Japan’s $1.2 trillion Government Pension Investment Fund sees private equity as an attractive asset class, but much depends on fund manager selection, Takahiro Mitani, president of GPIF, told Private Equity International in an exclusive interview.
“Compared to listed equities, the risk in private equity investments is higher, though it can attain a higher return if it's successful,” Mitani said. “It will be very important to select a good [fund manager] and investment target. Depending on those factors, private equity could be attractive.”
GPIF is the world’s largest pension fund, managing 121 trillion yen (€870 billion; $1.2 trillion) in retirement savings. It currently has no investments in alternative asset classes, but has been moving in that direction in order to increase returns as a large proportion of Japan’s population ages.
Last month, a government advisory panel said GPIF should move into new asset classes “including real estate investment trusts, real estate, infrastructure, venture capital, private equity and commodities”, something the fund now is assessing. However, the panel set investments in illiquid assets as a “goal to be achieved” without a proposed timeframe.
Mitani emphasised that GPIF has not made specific decisions regarding alternatives, but he did provide a broad picture of the fund’s views and approach.
The fund has been studying the operations of peer pension funds that are investing in alternatives, but no specific pension fund serves as a model to emulate, he said. By law, GPIF must go through a discretionary investment manager or through an investment trust in order to invest, therefore it cannot make direct investments. Separate accounts via gatekeepers is a possible investment route, but the fund has not made any conclusions, he said.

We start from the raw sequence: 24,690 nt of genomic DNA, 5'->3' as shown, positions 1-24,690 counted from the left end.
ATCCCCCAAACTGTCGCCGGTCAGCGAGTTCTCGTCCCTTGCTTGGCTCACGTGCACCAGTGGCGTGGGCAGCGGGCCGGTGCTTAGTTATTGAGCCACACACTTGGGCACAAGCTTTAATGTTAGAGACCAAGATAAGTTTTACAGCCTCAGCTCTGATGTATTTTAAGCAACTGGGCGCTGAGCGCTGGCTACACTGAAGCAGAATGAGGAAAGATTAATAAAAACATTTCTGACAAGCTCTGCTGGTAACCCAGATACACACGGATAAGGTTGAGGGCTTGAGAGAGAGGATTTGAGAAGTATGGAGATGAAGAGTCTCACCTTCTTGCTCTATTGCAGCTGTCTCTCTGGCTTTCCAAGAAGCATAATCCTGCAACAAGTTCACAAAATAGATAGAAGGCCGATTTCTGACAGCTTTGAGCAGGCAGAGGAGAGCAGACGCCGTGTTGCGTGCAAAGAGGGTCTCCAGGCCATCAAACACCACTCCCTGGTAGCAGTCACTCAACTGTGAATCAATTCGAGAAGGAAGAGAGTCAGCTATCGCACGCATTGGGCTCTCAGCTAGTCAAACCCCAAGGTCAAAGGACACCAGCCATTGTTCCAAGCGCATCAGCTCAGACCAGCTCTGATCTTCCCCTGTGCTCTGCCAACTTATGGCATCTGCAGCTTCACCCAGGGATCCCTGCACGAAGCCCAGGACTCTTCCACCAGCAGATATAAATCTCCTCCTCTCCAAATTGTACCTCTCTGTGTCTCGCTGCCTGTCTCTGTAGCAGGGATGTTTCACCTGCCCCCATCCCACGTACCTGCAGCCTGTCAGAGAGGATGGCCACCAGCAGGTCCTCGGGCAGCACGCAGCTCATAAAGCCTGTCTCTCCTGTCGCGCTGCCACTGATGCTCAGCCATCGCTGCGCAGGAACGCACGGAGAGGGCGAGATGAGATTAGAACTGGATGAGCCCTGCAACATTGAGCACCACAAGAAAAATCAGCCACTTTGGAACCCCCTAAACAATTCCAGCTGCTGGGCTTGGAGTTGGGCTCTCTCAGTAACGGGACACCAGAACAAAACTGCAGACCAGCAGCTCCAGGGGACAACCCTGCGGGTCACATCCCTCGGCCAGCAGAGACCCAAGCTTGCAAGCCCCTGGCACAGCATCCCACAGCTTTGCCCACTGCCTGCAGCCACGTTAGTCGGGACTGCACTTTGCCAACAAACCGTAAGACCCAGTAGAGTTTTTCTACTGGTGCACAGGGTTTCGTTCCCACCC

Overseas offices will not be established, but the fund isn’t tied to domestic investment in alternatives.
“There have been voices in Japan that say domestic investment will help to reinvigorate the economy. However, currently the way GPIF views private equity is that there is no distinction between overseas and domestic.”
GPIF will not exclusively make primary or secondary investments, but it is studying secondaries.
“In the context of private equity investment, secondary investments can reduce the J curve, therefore this type of investment has merit and has attracted our attention,” he said.
Mitani emphasised that GPIF will start cautiously and there is no fixed percentage for alternatives in mind. “However, without past experience of investing in these asset classes, the amount cannot be too large on day one.”
For entering new asset classes, the advisory report proposed setting up “baby funds”, which it describes as a small fund within GPIF’s assets, either managed in-house or outsourced “which is invested in an independent and flexible manner”.
Mitani said the baby fund concept “can be one idea for a vehicle to make alternative investments”.
However, the pension fund has several big challenges, which include building up internal resources to make investment decisions, he said.
“GPIF does not have accumulated expertise in alternative investments. Therefore, how to bring experts into the institution will be very important and that will affect the investment strategy as well as risk management. Given this situation, GPIF needs due caution when moving forward.”
In addition, the advisory panel recommendations are being studied to determine the difficulty in implementation. GPIF also needs to assess other issues, including the possible consolidation of some public and private sector employees’ pension reserves.
“These are the factors GPIF needs to take into account when contemplating the next step,” Mitani said.
“It is possible to come to some decisions on alternative investments in 2014, but it is hard to say whether this will actually be the case.”